Kinna Family

Jaak Kinna and his family homesteaded in the Eckville area. In 1914, he donated  land for the Gilby (Kalmu) Cemetery The Kinna's are another fine example of a pioneer family contributing to the development of the Eckville area in the early 20th century. John Kinna was born in 1854 in Waimela, Estonia. In 1903 John, along with his wife Marie and their five children, immigrated to Canada and settled on a homestead north of Eckville, adjacent to the Medicine River. John and his sons soon built a five-room, two-storey house from surrounding trees. John and Marie lived here until 1942 when they retired from homesteading to take up a quiet life in the town of Eckville.

In 1903, John and Marie Kinna settled on a homestead north of Eckville, Alberta. Here they are thirty years later. John's background as a labourer in Estonia facilitated the cultivation of land in Alberta's rugged wilderness. John was well trained in leather work and often repaired shoes, mittens, and harnesses. The topography around Eckville also provided ideal fishing locations. John's first significant purchase was in livestock when he bought four cows and numerous chickens. When Killick's General Store opened its doors, the Kinna family delivered butter and eggs in exchange for other groceries. To earn additional revenue, the Kinnas contracted a modest mail route and made three trips a week to neighboring towns and villages. A horse-drawn sleigh equipped with a tent, food and bedding was used to deliver the mail. The family's earnings typically went toward the purchase of farm tools and livestock.

Son of John and Marie Kinna, Fritz Kinna was actively involved in the community of Medicine Valley area of Alberta. He built windmills, dams, and served as a director for the Eckville Co-operative Association. The Kinna's often butchered pigs at home and produced a variety of pork products. Sausages, lard, smoked hams and blood sausages were mixed with barley to create traditional Estonian cuisine. Since canning had not yet been widely developed, root vegetables stored in the cellar were frequently used. Rye and oats were the first crops grown. Marie would use the oats to create "kiisla", another popular Estonian meal.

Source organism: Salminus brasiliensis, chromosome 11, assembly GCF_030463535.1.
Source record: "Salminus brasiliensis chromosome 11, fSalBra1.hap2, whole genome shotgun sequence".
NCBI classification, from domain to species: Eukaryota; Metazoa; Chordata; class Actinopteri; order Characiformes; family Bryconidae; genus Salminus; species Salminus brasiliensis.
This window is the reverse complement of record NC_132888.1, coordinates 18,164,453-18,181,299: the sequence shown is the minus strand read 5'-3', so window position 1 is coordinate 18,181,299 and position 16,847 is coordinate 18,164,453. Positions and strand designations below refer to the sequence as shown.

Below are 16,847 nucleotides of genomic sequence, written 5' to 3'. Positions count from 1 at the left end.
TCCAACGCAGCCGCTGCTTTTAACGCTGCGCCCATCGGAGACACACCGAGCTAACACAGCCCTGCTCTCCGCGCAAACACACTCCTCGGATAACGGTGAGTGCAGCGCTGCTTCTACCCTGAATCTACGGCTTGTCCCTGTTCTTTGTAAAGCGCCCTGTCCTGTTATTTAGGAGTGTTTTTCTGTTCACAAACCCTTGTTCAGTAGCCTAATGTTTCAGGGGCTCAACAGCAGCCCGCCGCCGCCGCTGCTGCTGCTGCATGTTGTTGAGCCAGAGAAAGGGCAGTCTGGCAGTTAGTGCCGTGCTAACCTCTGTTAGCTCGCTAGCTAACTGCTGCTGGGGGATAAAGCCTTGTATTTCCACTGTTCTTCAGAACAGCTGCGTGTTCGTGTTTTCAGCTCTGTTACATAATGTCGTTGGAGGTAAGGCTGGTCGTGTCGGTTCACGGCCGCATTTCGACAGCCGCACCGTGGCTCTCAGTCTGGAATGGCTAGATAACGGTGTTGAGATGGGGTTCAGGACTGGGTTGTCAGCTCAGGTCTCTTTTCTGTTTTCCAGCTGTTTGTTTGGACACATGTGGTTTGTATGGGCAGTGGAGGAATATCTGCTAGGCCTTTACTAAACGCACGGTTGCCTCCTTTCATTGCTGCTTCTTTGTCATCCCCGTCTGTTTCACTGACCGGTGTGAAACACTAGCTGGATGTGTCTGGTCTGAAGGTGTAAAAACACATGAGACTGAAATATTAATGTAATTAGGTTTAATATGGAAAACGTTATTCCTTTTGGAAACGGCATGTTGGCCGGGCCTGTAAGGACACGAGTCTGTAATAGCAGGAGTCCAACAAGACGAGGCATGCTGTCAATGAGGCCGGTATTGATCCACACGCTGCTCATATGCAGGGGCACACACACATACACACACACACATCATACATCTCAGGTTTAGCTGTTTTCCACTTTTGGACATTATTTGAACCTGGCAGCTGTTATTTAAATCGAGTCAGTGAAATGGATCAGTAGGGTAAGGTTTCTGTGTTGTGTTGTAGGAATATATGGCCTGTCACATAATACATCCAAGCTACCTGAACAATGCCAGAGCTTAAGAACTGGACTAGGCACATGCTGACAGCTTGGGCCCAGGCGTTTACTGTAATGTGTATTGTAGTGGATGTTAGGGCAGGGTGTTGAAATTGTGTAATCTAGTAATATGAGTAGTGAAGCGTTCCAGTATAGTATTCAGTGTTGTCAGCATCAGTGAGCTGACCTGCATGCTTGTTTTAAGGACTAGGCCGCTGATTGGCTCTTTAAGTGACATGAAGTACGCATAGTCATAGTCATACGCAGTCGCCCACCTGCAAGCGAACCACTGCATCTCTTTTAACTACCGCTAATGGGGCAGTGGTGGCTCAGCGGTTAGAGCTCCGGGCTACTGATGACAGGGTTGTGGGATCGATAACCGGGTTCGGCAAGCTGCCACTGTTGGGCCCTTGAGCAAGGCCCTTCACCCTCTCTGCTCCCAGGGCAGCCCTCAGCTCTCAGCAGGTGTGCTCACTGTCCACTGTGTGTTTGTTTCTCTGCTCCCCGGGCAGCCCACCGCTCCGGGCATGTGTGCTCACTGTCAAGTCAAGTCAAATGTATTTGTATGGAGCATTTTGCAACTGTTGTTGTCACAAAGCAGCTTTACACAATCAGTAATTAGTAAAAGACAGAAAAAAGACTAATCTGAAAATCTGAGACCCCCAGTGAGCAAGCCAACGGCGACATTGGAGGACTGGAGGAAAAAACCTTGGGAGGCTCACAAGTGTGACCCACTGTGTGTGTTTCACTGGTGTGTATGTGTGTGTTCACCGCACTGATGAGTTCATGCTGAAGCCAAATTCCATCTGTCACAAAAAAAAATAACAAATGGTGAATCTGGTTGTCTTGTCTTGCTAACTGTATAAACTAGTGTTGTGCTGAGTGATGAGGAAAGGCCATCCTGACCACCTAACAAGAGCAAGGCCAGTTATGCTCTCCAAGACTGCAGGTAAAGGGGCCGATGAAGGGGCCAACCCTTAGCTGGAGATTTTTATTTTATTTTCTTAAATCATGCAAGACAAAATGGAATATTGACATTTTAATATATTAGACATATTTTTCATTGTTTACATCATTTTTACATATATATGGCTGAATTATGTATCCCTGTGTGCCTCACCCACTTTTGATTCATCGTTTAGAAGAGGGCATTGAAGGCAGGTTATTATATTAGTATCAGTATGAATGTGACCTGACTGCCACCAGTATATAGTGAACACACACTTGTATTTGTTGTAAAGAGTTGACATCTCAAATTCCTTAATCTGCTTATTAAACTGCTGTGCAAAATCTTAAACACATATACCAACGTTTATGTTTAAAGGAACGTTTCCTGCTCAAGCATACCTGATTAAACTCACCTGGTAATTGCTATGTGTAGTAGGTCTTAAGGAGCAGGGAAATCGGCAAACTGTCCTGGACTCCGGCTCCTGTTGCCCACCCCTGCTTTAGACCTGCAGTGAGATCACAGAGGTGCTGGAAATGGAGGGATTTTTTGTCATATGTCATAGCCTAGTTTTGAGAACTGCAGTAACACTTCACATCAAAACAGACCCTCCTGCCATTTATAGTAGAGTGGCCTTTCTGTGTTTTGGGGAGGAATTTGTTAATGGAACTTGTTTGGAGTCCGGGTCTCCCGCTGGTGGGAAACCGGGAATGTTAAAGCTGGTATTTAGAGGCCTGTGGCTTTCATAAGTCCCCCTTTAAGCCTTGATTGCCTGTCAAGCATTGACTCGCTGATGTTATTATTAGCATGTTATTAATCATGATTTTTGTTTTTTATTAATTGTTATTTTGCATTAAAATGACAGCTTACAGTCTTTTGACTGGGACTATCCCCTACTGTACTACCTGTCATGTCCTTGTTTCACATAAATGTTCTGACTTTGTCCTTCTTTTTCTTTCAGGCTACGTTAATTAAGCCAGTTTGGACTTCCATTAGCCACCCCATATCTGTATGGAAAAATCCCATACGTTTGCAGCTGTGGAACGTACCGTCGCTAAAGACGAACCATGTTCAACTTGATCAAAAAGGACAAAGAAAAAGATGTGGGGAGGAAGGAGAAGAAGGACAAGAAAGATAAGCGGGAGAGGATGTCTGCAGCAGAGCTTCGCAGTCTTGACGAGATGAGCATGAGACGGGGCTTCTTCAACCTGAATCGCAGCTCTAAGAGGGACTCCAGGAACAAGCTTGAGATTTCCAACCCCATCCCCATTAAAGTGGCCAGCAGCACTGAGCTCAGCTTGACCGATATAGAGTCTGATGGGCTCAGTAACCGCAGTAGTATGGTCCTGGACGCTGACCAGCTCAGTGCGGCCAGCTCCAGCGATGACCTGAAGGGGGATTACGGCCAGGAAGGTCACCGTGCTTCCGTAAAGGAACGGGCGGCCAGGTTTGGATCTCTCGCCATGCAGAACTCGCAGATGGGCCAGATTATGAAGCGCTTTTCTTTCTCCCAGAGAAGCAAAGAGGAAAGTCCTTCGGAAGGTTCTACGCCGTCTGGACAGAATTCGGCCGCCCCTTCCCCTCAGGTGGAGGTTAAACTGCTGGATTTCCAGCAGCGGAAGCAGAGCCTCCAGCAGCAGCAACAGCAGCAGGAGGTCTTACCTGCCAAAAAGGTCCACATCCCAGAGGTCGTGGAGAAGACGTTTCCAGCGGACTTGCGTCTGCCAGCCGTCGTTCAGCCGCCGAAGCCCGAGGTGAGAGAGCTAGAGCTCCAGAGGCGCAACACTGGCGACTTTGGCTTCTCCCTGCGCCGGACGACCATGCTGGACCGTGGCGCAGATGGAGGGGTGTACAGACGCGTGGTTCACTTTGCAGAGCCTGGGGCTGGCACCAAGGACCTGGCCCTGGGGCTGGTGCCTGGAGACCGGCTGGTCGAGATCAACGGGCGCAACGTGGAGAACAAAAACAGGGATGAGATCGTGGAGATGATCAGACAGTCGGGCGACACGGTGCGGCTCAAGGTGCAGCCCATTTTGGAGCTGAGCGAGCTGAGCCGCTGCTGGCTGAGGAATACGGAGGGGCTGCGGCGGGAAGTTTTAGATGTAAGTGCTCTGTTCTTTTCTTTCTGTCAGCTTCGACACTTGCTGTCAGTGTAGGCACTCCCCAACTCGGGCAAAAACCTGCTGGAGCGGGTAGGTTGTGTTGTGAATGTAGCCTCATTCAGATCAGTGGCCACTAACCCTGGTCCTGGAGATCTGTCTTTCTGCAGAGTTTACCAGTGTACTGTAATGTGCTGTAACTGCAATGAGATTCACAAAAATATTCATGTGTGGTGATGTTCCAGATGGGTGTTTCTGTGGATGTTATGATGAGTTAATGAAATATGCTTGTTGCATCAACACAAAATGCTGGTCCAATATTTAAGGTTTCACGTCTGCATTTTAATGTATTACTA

In 1909 John's son Fritz began establishing plans for building and operating a water-powered mill adjacent to the Medicine River. A dam and a 50-yard canal were also to be built. The project was successfully completed in 1912, and farmers soon arrived from miles around to pay the Kinnas to grind grain.

Jaak Kinna donated land for the Gilby-Kalmu Cemetery in 1914. The plaque was erected by the Medicine Valley Estonian Society in 1980 in remembrance of Jaak Kinna's donation. John and Marie died in 1950. They had six children, all born in Estonia.

Fritz was born 30 September 1881 in Waimela, Estonia. He was an active member of the Eckville community participating in school board functions and serving as a director for the Eckville Co-operative Association.

Olga was born 29 March 1883. She married Charlie Raabis and they farmed north of Eckville until Charlie's death in 1942. She later moved to Eckville, spending much of her leisure time oil painting.

Minnie was born 9 October 1886. She was a school teacher until she married Varley Buchanan. As a result of the union, they collectively became proprietors of the Benalto Hotel.

Arthur was born 31 May 1889 and quickly developed an aptitude for playing the violin; this later gave him the opportunity to travel to San Francisco. He homesteaded north of Eckville for a short period. Later, he operated the Benalto general store and post office.

Ernest was born 3 March 1901. He married Ena Woima and lived on their farm in the Kuusamo district of Estonia.

Alberta's Estonian Heritage